'Haven't we been through this before?'

Extra hotel-motel tax revenue for stadium leaves more questions than answers

February 11, 2012|By HEATHER KEELS |

  • $20,000 for the Salute to Independence event
  • $15,000 to The Salvation Army for construction of a new community recreation area
  • $10,500 to Bergman Eye Center as an incentive for a new building for creation of jobs
  • $10,000 to Capital Women’s Care as an incentive for a new building and expansion
  • $5,000 to sponsor a Take Flight II hot air balloon sculpture to benefit the Barbara Ingram School for the Arts
  • $3,115 to cover Sheriff’s Office overtime for the JFK 50 Mile Ultramarathon
  • $1,845 to cover Sheriff’s Office overtime for the Tour of Washington County bicycle event
  • $1,500 to the Washington County Historical Society for its 100th anniversary celebration commemorative book
In fiscal year 2011, the county also distributed $147,663 of hotel-motel tax revenue to the city of Hagerstown and $160,371 total to the eight towns, reports show.

The city used its share to make a $45,000 contribution to the museum project; to support the Maryland Symphony Orchestra, Discovery Station, Maryland Theatre, Hagerstown Municipal Band, Washington County Historical Society; and to fund events including fireworks at Fairgrounds Park and the Harvest Hoedown.

Towns reported using the funds for events such as National Night Out, July 4 celebrations, parades, Christmas events and, in Hancock, visitor center projects.

Looking to the future

Paul Swartz, a former county commissioner who was a leading supporter of a new stadium at the time the tax was raised, said Friday that even though a stadium project did not come to fruition at that time, it would have been wise for the county to set aside some of the increased hotel-motel tax revenue for a future stadium investment.

The increase “was basically for tourism, but it was also for the stadium, and they should have put some aside for the future,” Swartz said by phone from North Carolina, where he lives now. “That was my intent anyway.”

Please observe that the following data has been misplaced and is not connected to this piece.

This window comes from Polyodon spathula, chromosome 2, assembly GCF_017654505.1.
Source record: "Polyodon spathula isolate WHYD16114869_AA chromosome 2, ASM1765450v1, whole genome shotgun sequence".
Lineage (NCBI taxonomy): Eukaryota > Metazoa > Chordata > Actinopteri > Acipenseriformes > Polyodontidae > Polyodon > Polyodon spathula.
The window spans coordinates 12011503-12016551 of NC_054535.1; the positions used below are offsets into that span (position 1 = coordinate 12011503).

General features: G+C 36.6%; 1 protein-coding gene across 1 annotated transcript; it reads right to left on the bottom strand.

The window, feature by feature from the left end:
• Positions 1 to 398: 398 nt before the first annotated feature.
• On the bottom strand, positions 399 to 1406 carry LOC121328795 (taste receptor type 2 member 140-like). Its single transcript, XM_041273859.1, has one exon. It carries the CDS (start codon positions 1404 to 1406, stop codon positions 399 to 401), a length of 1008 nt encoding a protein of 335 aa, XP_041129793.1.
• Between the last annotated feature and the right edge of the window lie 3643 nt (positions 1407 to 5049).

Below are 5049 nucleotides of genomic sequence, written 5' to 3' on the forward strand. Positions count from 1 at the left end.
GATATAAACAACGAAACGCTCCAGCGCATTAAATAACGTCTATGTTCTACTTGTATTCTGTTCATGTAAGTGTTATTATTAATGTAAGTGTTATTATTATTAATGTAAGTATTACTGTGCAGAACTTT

“It would be a nice chunk of change right now, 12 years later,” he added.

Swartz, who has been following the recent stadium discussions, said he still believes a new stadium would be a valuable economic development tool.

He attributes the failure to build a stadium 12 years ago to the idea’s unpopularity among residents.

“The educated constituents — I’ll say it that way — the ones that were in the business end of it and so forth definitely were in support of the venture of the stadium and so forth, but the people that made up the voting block probably convinced the other commissioners that maybe they’d better just hold off,” Swartz said.

Former Commissioner Ronald Bowers, who pushed for a stadium business park in 1998, said Friday he blames a lack of political will for the project’s failure to get off the ground in the past.

“You have to have the convictions of what you’re doing,” Bowers said. “I see a difference now. I see interested people and I see conviction.”

Shank said from his perspective, the key to a successful stadium project is a willingness by the team’s owner to make a substantial private contribution. He said in his view, the closest the community had come to a new stadium was in 2005, when owner Mandalay Sports Entertainment pledged several million dollars toward a stadium as part of an East End revitalization project.

The current situation seems more like that of the late 1990s and 2000, with owners looking to the public sector to pay the majority of the cost or potentially lose the team, Shank said.

“I’ve seen this movie before, and I’ve seen how it ends,” he said. “When I see a strong proposal from the local government and the private sector, then we’ll see what happens, but that hasn’t emerged yet.”

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